Get access to everything we publish when you sign up for Outside+.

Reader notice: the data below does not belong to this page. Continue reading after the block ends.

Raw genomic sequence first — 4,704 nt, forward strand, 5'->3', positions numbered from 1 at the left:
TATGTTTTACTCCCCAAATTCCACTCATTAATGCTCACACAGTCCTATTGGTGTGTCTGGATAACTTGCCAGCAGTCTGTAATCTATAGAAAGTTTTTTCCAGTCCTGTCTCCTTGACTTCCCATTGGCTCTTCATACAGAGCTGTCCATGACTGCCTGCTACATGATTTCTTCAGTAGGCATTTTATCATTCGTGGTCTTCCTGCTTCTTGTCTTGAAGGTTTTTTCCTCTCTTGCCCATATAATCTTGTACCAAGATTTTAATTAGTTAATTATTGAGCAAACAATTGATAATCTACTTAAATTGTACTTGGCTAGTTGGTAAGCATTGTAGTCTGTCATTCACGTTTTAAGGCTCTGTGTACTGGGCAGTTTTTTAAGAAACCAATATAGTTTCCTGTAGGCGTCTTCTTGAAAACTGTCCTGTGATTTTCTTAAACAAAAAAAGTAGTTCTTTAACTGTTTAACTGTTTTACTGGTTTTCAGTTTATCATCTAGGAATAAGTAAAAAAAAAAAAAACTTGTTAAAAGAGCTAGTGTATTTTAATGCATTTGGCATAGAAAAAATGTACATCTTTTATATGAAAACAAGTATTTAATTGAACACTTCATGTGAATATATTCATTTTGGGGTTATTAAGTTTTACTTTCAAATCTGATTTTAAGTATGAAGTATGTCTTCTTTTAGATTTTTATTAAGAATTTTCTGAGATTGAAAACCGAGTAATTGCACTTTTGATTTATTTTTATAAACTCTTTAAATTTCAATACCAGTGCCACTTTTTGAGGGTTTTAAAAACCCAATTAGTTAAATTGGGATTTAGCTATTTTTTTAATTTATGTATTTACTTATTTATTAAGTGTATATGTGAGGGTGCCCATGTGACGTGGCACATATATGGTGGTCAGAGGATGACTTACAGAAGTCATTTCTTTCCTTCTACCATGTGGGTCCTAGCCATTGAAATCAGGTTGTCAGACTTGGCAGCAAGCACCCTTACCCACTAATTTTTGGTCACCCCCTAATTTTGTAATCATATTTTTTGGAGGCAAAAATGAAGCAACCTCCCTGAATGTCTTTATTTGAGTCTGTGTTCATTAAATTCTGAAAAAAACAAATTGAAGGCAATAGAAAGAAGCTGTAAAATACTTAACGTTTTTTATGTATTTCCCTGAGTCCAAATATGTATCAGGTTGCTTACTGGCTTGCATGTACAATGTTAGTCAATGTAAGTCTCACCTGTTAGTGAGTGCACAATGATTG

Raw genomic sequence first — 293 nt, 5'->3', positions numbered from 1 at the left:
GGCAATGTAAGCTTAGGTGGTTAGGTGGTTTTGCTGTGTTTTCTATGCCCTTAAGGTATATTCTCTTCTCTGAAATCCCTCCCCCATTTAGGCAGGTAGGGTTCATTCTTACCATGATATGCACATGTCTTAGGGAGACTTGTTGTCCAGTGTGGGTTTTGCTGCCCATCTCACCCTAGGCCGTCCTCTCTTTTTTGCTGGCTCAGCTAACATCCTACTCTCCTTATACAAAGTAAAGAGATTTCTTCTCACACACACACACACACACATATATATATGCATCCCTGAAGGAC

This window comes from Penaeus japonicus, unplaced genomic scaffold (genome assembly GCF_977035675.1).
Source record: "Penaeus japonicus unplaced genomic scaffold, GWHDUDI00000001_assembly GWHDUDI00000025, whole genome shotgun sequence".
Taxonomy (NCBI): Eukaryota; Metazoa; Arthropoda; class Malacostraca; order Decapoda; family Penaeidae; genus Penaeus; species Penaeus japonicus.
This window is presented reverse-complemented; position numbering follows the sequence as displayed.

The next time you pour yourself a cup o’ Joe, you might want to switch up your choice of roast. According to a study published in the Journal of Medicinal Food, there is a correlation between the roasting level and the antioxidant and anti-inflammatory properties of coffee beans. Korean researchers used human cell models to test out different roasting levels corresponding to light, medium, city and French roasts of Coffea arabica green coffee extracts, and then compared the caffeine and chlorogenic acid levels of the different roasts. (Chlorogenic acid is the primary polyphenol in coffee.) They also compared the antioxidant and anti-inflammatory properties of the different coffee extracts. Researchers found that total caffeine levels between the roasts did not significantly differ; however, chlorogenic acid levels were higher in light roasted coffee extract than in the other roasted groups. That type also had the highest antioxidant and anti-inflammatory activity. So when you’re brewing your next pot, consider using a lighter roast to reap all the antioxidant and anti-inflammatory health benefits that may help stave off chronic inflammatory disease.